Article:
Tendons come in many shapes and sizes. Some are very small, like the ones that cause movements of your fingers, and some are much larger, such as your Achilles tendon in your heel. When functioning normally, these tendons glide easily and smoothly as the muscle contracts.
Sometimes the tendons become inflamed for a variety of reasons, and the action of pulling the muscle becomes irritating. If the normal smooth gliding motion of your tendon is impaired, the tendon will become inflamed and movement will become painful. This is called tendonitis, and literally means inflammation of the tendon.
Causes of Tendonitis
There are hundreds of tendons scattered throughout our body, but it tends to be a small handful of specific tendons that cause problems. These tendons usually have an area of poor blood supply that leads to tissue damage and poor healing response. This area of a tendon that is prone to injury is called a “watershed zone,” an area when the blood supply to the tendon is weakest. In these watershed zones, they body has a hard time delivering oxygen and nutrients necessary for tendon healing–that’s why we see common tendon problems in the same parts of the body.Tendonitis is most often an overuse injury. Often people begin a new activity or exercise that causes the tendon to become irritated. Tendon problems are most common in the 40-60 year old age range. Tendons are not as elastic and forgiving as in younger individuals, yet bodies are still exerting with the same force.
Occasionally, there is an anatomical cause for tendonitis. If the tendon does not have a smooth path to glide along, it will be more likely to become irritated and inflamed. In these unusual situations, surgical treatment may be necessary to realign the tendon.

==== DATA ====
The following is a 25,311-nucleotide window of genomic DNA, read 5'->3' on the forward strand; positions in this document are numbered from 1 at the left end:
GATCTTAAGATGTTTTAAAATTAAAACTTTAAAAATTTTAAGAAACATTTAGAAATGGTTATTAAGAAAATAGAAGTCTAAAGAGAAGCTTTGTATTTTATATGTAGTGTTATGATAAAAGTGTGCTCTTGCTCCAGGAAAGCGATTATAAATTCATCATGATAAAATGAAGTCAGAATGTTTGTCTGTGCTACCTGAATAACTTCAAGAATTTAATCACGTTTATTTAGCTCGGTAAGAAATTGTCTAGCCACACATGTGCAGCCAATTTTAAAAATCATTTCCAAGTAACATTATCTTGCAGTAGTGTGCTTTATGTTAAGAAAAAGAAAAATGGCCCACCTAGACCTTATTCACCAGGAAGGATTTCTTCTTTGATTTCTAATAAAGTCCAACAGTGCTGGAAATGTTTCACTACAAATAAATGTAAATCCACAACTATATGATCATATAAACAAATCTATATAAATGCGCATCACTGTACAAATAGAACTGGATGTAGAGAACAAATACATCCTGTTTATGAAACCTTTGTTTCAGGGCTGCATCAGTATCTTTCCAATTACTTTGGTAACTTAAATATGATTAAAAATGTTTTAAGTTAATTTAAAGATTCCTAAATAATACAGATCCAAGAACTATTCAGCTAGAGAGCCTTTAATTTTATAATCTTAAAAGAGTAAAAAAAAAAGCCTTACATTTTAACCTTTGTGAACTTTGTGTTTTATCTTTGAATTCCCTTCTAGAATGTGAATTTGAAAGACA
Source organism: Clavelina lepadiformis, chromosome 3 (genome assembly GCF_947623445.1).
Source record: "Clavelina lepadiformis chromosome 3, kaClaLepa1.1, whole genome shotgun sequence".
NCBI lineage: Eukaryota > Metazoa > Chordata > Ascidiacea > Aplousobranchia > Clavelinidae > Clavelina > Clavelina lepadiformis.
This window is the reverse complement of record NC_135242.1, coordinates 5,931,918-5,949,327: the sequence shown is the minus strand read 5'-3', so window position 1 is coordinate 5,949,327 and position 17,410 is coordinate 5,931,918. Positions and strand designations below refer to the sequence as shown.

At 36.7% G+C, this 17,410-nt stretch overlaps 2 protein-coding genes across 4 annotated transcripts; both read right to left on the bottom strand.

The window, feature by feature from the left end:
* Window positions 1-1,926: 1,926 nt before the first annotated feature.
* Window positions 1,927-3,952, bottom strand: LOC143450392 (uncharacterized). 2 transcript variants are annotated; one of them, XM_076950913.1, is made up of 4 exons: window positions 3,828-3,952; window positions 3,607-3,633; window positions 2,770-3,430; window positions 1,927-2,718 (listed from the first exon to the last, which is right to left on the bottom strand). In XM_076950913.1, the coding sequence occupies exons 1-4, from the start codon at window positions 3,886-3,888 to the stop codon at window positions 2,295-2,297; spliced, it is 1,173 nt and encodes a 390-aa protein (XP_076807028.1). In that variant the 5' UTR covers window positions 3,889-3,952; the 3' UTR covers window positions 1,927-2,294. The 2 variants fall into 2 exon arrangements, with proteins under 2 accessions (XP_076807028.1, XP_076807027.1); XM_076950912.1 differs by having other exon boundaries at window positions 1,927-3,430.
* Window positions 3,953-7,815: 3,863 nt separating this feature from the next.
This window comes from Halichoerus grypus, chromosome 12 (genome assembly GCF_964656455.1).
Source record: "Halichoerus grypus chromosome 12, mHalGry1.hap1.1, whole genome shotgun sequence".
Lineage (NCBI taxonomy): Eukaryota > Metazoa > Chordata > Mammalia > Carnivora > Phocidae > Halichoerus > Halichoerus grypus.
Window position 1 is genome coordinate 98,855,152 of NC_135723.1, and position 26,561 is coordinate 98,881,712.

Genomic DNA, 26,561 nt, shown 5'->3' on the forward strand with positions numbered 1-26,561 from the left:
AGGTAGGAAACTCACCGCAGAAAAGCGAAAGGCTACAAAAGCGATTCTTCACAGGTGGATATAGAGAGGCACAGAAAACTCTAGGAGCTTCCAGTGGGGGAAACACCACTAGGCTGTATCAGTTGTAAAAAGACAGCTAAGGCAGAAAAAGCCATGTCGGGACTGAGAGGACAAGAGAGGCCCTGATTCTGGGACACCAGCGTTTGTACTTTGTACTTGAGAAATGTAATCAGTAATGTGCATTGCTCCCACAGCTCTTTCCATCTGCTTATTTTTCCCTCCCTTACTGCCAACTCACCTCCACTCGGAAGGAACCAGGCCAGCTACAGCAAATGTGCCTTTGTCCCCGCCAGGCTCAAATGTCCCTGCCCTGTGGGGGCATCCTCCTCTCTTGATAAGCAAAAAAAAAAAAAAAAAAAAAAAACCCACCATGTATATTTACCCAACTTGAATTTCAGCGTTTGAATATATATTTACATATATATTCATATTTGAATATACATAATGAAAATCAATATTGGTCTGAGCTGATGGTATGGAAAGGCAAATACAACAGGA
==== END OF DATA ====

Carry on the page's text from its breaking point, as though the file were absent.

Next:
Symptoms of Tendonitis
Tendonitis is almost always diagnosed on physical examination. Findings consistent with tendonitis include:
- Tenderness directly over the tendon
- Pain with movement of muscles and tendons
- Swelling of the tendon
X-rays & MRIs: Are They Necessary?
Studies such as x-rays and MRIs are not usually needed to make the diagnosis of tendonitis. While they are not needed for diagnosis of tendonitis, x-rays may be performed to ensure there is no other problem, such as a fracture, that could be causing the symptoms of pain and swelling. X-rays may show evidence of swelling around the tendon.
MRIs are also good tests identify swelling, and will show evidence of tendonitis. However, these tests are not usually needed to confirm the diagnosis; MRIs are usually only performed if there is a suspicion of another problem that could be causing the symptoms.
Once the diagnosis of tendonitis is confirmed, the next step is to proceed with appropriate treatment. Treatment depends on the specific type of tendonitis.
Types of Tendonitis
- Wrist Tendonitis
Wrist tendonitis is a common problem that can cause pain and swelling around the wrist. Wrist tendonitis is due to inflammation of the tendon sheath. Treatment of wrist tendonitis usually does not require surgery.
- Achilles Tendonitis
Achilles tendonitis causes pain and swelling in the back of the heel. Understanding this common problem can help with treatment and help to avoid serious complications such as Achilles tendon rupture.
- Posterior Tibial Tendonitis Tendonitis
Occuring near Achilles tendonitis, posterior tibial tendonitis is less common, but should be considered in people with symptoms on the inner side of the ankle. Left untreated, posterior tibial tendonitis can result in a flat foot.
- Patellar (Kneecap) Tendonitis
Patellar tendonitis, or inflammation of the patellar tendon, is a condition often called Jumper’s Knee. Treatment of patellar tendonitis usually consists of rest and anti-inflammatory medication.
- Rotator Cuff Tendonitis
Many patients who have pain are told by their doctor they have shoulder bursitis or rotator cuff tendonitis; learn more about rotator cuff tendonitis and available treatments.
- Tennis Elbow (Lateral Epicondylitis)
Tennis elbow is actually a type of tendonitis that causes pain over the outside of the elbow. Commonly associated with people who play tennis, lateral epicondylitis can occur in people who perform other sports or repetitive activities of the wrist and elbow.